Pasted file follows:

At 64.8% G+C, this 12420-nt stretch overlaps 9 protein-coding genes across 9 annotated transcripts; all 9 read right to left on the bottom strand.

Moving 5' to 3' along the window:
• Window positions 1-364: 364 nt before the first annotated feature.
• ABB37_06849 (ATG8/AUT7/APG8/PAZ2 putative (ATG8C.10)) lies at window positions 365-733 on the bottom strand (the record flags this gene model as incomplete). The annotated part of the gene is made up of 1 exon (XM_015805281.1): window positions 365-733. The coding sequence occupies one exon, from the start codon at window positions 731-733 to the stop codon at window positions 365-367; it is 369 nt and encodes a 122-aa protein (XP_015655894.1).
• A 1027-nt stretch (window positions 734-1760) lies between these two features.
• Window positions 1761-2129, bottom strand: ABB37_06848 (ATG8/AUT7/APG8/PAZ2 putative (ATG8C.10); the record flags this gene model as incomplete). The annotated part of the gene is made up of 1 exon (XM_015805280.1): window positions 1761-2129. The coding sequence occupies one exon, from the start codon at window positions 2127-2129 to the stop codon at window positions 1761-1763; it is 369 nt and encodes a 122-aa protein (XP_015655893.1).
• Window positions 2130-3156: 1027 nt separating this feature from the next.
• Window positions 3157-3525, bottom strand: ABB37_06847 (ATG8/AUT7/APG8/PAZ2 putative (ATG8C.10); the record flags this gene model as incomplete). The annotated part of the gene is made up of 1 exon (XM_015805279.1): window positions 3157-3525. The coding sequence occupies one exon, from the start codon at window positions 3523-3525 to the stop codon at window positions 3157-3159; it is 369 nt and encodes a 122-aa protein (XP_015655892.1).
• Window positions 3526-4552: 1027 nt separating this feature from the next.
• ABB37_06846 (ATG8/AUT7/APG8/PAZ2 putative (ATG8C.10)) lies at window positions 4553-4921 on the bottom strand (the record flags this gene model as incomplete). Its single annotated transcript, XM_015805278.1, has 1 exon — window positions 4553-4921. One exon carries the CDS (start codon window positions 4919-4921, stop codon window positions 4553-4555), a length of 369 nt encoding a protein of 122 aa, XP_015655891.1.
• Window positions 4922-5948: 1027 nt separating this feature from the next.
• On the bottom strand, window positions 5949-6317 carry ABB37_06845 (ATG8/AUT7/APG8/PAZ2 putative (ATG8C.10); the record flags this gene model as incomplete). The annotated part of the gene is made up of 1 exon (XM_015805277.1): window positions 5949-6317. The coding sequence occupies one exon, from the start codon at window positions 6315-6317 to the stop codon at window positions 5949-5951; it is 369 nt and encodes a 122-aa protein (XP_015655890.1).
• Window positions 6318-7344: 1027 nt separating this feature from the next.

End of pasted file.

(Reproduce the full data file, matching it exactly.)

At 64.8% G+C, this 12420-nt stretch overlaps 9 protein-coding genes across 9 annotated transcripts; all 9 read right to left on the bottom strand.

Moving 5' to 3' along the window:
• Window positions 1-364: 364 nt before the first annotated feature.
• ABB37_06849 (ATG8/AUT7/APG8/PAZ2 putative (ATG8C.10)) lies at window positions 365-733 on the bottom strand (the record flags this gene model as incomplete). The annotated part of the gene is made up of 1 exon (XM_015805281.1): window positions 365-733. The coding sequence occupies one exon, from the start codon at window positions 731-733 to the stop codon at window positions 365-367; it is 369 nt and encodes a 122-aa protein (XP_015655894.1).
• A 1027-nt stretch (window positions 734-1760) lies between these two features.
• Window positions 1761-2129, bottom strand: ABB37_06848 (ATG8/AUT7/APG8/PAZ2 putative (ATG8C.10); the record flags this gene model as incomplete). The annotated part of the gene is made up of 1 exon (XM_015805280.1): window positions 1761-2129. The coding sequence occupies one exon, from the start codon at window positions 2127-2129 to the stop codon at window positions 1761-1763; it is 369 nt and encodes a 122-aa protein (XP_015655893.1).
• Window positions 2130-3156: 1027 nt separating this feature from the next.
• Window positions 3157-3525, bottom strand: ABB37_06847 (ATG8/AUT7/APG8/PAZ2 putative (ATG8C.10); the record flags this gene model as incomplete). The annotated part of the gene is made up of 1 exon (XM_015805279.1): window positions 3157-3525. The coding sequence occupies one exon, from the start codon at window positions 3523-3525 to the stop codon at window positions 3157-3159; it is 369 nt and encodes a 122-aa protein (XP_015655892.1).
• Window positions 3526-4552: 1027 nt separating this feature from the next.
• ABB37_06846 (ATG8/AUT7/APG8/PAZ2 putative (ATG8C.10)) lies at window positions 4553-4921 on the bottom strand (the record flags this gene model as incomplete). Its single annotated transcript, XM_015805278.1, has 1 exon — window positions 4553-4921. One exon carries the CDS (start codon window positions 4919-4921, stop codon window positions 4553-4555), a length of 369 nt encoding a protein of 122 aa, XP_015655891.1.
• Window positions 4922-5948: 1027 nt separating this feature from the next.
• On the bottom strand, window positions 5949-6317 carry ABB37_06845 (ATG8/AUT7/APG8/PAZ2 putative (ATG8C.10); the record flags this gene model as incomplete). The annotated part of the gene is made up of 1 exon (XM_015805277.1): window positions 5949-6317. The coding sequence occupies one exon, from the start codon at window positions 6315-6317 to the stop codon at window positions 5949-5951; it is 369 nt and encodes a 122-aa protein (XP_015655890.1).
• Window positions 6318-7344: 1027 nt separating this feature from the next.